featured a $7 ticket to stand on a special platform there
(holding it with both hands), and being tilted face down till an
angle of about 30 degrees, in four steps.

Hypsophobia and Acrophobia are said to be related to the fear of heights.
No, I do not have either, but I did not like the idea much, either.
The view was again nice, and panoramic, all around.
This is what a three-point perspective is all about!

The Willis Tower...I was here, a while back!

After I had got out, I had one long look at where I was, some time back.

99.7 From 360Chicago to...The Field Museum!

I was determined to walk along the shores of Lake Michigan.
It was along walk, with the sun beating right down.
This was to change for the better, as I observed ominous dark
rain clouds gathering behind me. The breeze cooled down,
the sky grew dark, there were sounds of thunder in the sky, as I
sprinted towards the Museum Mile.
The place is extremely well-maintained.

I was having a whale of a time.

The Museum Mile is where the Field Museum, The
John D. Shedd Aquarium, and the Adler Planetarium are located.
I had not taken my umbrella along, so I had to make a very quick choice.
I also recounted a friend's experience on taking his daughter to
the Nehru Planetarium in New Delhi, for the first time. I had replied,
``Jr makes us see the stars everyday...trying to get him ready for school.''
We see the starts, in broad daylight. The Sun rises smoothly, but The Son?
I shared this on a school friends' WhatsApp group, as well.
One of them is an Economics teacher.
She bid everyone a good night, as she had to wake up at 5am the
next morning, and then get her two sons up.
``You should try to teach them a bit of Economics every day.
They will forget what sleep is,'' was my suggestion.
She is known to be a very friendly teacher.
``You are Eco-friendly,'' I complimented her.
There was a comment by another friend, a Biology teacher.
I was reminded of my struggles in Biology, for a good grade.
``I have always been bio-degradable,'' I said, commenting
on my eco-friendliness.
``Well, that was poetry...well, almost,'' said the first, on
seeing my last comment in the previous paragraph.
``There is a fight, for no rhyme or reason. Poetic justice?''
I fought on, without any inclination to lean (not get lean!).
``For a dumbo like me, Macro-economics and Macaroni-mix are the same,
with the latter infinitely more palatable, though.''

I was also extremely tired by now, and the effects of the jet lag
were telling on me. I had not slept much on the flight, and I
realised that I would be able to cover only one museum right now,
wait for the skies to clear, go back to the Hostel to check in
and get a nice bed on the bottom bunk, pack in my bags - as many
as I could in the locker, and head out for Dayton, Ohio, to check
out the USAF Museum. Yes, that will come in the next part:
98. US,Aug'14-3: Day in Dayton, the USAF Museum!

Although I had some time on my hands, I was simply too tired.
I chose the Field Museum, the closest one, as the rain came down in buckets.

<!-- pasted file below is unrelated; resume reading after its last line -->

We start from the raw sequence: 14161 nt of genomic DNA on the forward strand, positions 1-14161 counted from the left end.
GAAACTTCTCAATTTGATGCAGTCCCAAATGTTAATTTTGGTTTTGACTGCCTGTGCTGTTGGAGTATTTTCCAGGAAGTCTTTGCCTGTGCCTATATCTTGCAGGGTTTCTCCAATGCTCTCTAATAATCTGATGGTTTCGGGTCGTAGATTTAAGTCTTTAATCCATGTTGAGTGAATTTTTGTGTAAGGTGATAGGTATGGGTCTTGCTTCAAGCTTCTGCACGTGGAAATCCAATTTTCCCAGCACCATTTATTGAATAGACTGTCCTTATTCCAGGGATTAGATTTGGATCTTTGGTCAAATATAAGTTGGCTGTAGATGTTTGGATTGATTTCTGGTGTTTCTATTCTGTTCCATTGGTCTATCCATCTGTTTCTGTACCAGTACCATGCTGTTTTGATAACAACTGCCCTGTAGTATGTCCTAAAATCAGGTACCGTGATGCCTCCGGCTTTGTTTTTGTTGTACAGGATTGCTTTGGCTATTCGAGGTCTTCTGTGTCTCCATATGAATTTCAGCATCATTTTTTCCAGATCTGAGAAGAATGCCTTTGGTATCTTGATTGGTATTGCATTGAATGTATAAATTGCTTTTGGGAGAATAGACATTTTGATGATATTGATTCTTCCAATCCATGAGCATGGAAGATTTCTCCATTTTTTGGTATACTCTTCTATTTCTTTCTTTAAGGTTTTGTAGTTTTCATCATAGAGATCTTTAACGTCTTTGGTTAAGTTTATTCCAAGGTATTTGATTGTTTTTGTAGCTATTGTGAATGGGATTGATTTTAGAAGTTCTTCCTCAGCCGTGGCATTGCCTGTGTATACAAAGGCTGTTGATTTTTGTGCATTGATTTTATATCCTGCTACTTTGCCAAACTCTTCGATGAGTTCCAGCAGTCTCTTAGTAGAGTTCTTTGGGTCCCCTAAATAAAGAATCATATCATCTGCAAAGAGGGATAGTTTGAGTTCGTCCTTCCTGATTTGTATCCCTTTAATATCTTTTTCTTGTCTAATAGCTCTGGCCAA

A picture, just before the skies opened.

I chose the general admission, a $18 ticket.
I did not find anything that fascinating in any special exhibit:
there were a few of them on view, to warrant me paying $25, or
for that matter, to take the Chicago CityPass, which at $94
promised a lot, but the ware on offer did not match my interests much.

The Field Museum has changed from what I remember of it during my
memorable 2005 visit, when two hours simply did not suffice to
see the whole place. I had landed up at 3pm, and was one of the
last visitors to be hounded out, as the museum had closed at 3pm.
This time, I entered at around 1pm.
I had about 4 hours on hand, extended by one more, since the
museum would be open till 6pm as a special offer, for 26-29 August,
which was also valid on 25 August, the day I had landed up in Chicago.

A general admission to the John D. Shedd Aquarium would leave me
poorer by $8, with the other offers (Pass for $31, and Pass+ for
$36) not of much interest to me. I did not have the time, either.
My sapping energy levels made me decide to go back after the
Field Museum visit, take a short nap for about an hour, and then
head out for the Greyhound terminal at Harrison street, to go to
Dayton Trottwood via Indianapolis, Indiana.

Winds of Change?
Winds of Change had blown across the Field Museum, and in the
last nine years, quite a bit has changed. I remembered going in
for a special exhibit that time, one on Chinese dinosaurs, which
had brought out some extremely important, yet relatively unknown
dinosaur skeletal remains in China, which have worked towards a
better understanding of the life and times of these `terrible
lizards'. The 2005 trip also saw me getting disappointed at
not being able to visit the Americas section, which was then
under renovation. I had memories of some extremely realistic scale
models of some temples in Central America, which Papa had taken
pictures of, using his prized old manual focus Canon camera.
This section was open, this time!